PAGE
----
With technology moving so fast it’s hard to predict whether we will still be calling digital marketing digital even one year from now, or whether we’ll drop the tag altogether, as everything seems to be digital these days.
Whatever it’s going to be, ones and zeros will continue to help us drive sales and be creative while doing it. Here are a few ideas about where we are headed. Continue reading →
A small but potentially quite big change to Google Analytics has been pushed out. It relates to how sessions are handled, which you’ll see in the “visits” metric in Google Analytics.
Most web analytics tools have to work out a “visit” metric to try and give you some idea of people coming to, then leaving, your site. The problem is that the analytics tools don’t get a “goodbye” message when the visitor leaves the site, so they have to use other mechanisms. The traditional way is a timeout of 30 minutes without any activity from the visitor, or if the visitor closes his browser.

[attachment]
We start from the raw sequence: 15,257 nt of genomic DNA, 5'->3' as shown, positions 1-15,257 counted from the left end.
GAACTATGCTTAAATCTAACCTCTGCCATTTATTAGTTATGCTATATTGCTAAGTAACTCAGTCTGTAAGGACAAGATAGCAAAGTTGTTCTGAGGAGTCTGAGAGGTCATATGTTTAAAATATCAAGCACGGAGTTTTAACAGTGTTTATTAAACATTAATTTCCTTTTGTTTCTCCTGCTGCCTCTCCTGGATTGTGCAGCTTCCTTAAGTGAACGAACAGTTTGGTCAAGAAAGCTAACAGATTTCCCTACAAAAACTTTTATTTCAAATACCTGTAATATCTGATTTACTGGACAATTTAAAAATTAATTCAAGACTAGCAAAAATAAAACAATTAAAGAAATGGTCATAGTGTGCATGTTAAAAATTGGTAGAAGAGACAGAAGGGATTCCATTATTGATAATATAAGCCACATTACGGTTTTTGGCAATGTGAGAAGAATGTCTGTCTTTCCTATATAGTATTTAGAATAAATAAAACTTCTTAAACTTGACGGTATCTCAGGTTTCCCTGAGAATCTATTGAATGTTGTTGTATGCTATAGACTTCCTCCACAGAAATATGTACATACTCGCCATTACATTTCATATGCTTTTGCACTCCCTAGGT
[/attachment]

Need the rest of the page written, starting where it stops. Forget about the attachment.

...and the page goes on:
This change to Google Analytics introduces the idea of any change to the traffic source value resulting in a new session, that is a new visit. These values are set whenever a visitor arrives from an external site, meaning any new arrival basically, even if it happens within the previous 30 minute time-out bracket.
It’s a pretty sensible change to the way the data is calculated and will affect all reports that include the “Visits” metrics. Any business wants to know how many people come through the front door, and how well they’re converting them into paying
customers. Even people who come through the front door more than once should be
counted in that metric.